Tribes had classes, but they were far more dynamic than many modern objective-based shooters. In Tribes, you started by selecting an armour type - heavy, medium, or light. After that, you could select your weapons, grenades, and what type of pack you would carry. The packs served many functions, such as the Energy Pack, which provided additional energy for your jetpack and weapons, and the Jammer Pack, which could hide you from enemy sensors (including turrets). Once you had picked your gear, you could save the whole kit as a favourite and give it a name - Tribes conveniently included some starting kits like Sniper and Heavy Offense.
These customisable kits meant that a player wasn't locked into a specific set of equipment if they wanted to play a certain role. If you wanted to run as a sniper, then all you needed was an Energy Pack and Laser Rifle; the rest was up to you. And, considering how unique all the weapons were, this meant a player could refine any class to match their abilities.
The Disc Launcher is perhaps the most iconic Tribes weapon. Any armour class could carry one, and it was essentially the Tribes answer to the rocket launcher. There were few better metrics of player skill than the ability to kill an opposing player with a well-placed explosive disc while they were flying through the air. Another memorable weapon was the Mortar. This launchable weapon could only be wielded by players in Heavy armour, and the enormous blast of the projectiles would usually take out a few players as well as the intended enemy turret.
Of course, there was also the sniper's Laser Rifle. This rifle was a hitscan weapon, only usable by players in Light armour, and it could deal enormous damage per hit. The most memorable part about the Laser Rifle, however, was the sound and visual effects. The laser made a distinctive sound that, if you were on the receiving end, would send you scrambling for cover trying to avoid the next hit (assuming you survived). The flipside of this was that the location of the sniper was clearly delineated by a bright red laser from the source of the weapon to the target. In essence, a sniper would need to stay mobile, because it wouldn't be long before the opposing team would be bearing down on your position.
This assumes they could reach your position of course because there was every chance that you could be raining death from above with help from a vehicle. Tribes had three vehicles on offer - a single-seater flying bike that could launch missiles, and two transport aircraft - a two-passenger and a four-passenger variant. Unlike a lot of later games, the transports in Tribes actually served an important purpose. Players in Heavy armour couldn't move more than a walking pace, and their weight made the jetpack less effective over long distances, so these players would often rely on transport aircraft to move them around the battlefield. Passengers could use all their weapons while in flight as well, and one of the greatest joys in Tribes was sitting in a transport full of players packing Mortars, with the pilot circling the enemy base while you rained fiery death on the enemy below. Until, of course, someone managed to repair the missile turret and blast the transport out of the sky.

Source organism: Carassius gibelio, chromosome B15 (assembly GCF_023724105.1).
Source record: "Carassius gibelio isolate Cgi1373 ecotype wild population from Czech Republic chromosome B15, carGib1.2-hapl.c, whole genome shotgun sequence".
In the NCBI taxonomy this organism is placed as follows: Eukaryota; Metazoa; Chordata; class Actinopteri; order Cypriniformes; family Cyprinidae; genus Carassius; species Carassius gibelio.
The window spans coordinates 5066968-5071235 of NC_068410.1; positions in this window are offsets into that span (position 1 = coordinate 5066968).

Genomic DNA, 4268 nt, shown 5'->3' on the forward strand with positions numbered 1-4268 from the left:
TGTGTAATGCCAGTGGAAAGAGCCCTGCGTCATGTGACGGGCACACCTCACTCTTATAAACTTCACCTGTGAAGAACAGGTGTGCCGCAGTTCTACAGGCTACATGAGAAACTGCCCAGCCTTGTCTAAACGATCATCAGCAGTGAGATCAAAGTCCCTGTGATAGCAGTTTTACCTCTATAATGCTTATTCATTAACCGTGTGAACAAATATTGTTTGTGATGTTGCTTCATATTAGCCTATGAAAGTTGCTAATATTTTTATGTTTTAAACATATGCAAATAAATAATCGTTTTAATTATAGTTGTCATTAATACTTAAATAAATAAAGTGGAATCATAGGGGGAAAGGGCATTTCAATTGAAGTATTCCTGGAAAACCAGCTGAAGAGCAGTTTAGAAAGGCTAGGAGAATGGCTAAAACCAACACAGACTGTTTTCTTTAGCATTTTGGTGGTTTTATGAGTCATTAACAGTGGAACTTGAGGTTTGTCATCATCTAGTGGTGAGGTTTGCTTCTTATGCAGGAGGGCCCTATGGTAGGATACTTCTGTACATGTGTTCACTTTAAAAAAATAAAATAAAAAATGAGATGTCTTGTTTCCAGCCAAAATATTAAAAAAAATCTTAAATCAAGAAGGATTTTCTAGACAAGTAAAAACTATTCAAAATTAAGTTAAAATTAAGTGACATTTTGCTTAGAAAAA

The most memorable part of Tribes multiplayer, however, wasn't an intentional design decision. It was an emergent mechanic, that came about as a result of game physics. Termed by players as "skiing", it involved using your jetpack to get some altitude, then spamming the jump button as you landed on the downward slope of a hill or other surface. This would convert the momentum of the fall into horizontal speed. On reaching the next hill incline, you would use your jetpack to repeat the process. It sounds somewhat complex, but in practice was quite intuitive, and an integral part of the Tribes experience.
The Tribes community was solid - while it never attained the runaway success of its contemporaries like Quake, Unreal, and Half-Life, it was relatively easy to find full 32-player servers. These huge matches were backed by incredibly stable networking code, and even on my 56k dial-up connection, my experiences of lag were no worse than any other multiplayer shooter with half as many players. Together with a stable player base, the Tribes community was awash with clans (or "tribes" of course), and the game was clearly designed with competitive play in mind. Players could even make recordings of their games with a simple checkbox option before the match.
All these factors fostered the growth of an eSports scene within Tribes, making it one of the earlier recognised eSports titles, and a regular game in the leagues of the day. And what better way to build a reputation than to make recordings and share them with other players for bragging rights?
For a while, it seemed like Tribes was destined to be the next big thing in multiplayer gaming. Sure, games like Quake, Unreal and Counter-Strike were massive, but Tribes had a unique squad-focused gameplay loop that meant it didn't have to directly compete with those titles. Things were looking up, and a Tribes expansion (Tribes Extreme) was dropped in favour of a full-blown sequel.
Tribes 2 released in March 2001 and was an instant commercial success. Sales were rising, player counts were increasing, and countless mods were expanding the levels and gameplay in all manner of exciting new directions. But, five months after a successful release, Dynamix closed its doors. So, what the hell happened?
What happened, indeed? In Part 2, we will examine just that topic, and how Tribes fared after the closing of Dynamix. Check back soon to find out!
Sign in or become a SUPERJUMP member to join the conversation.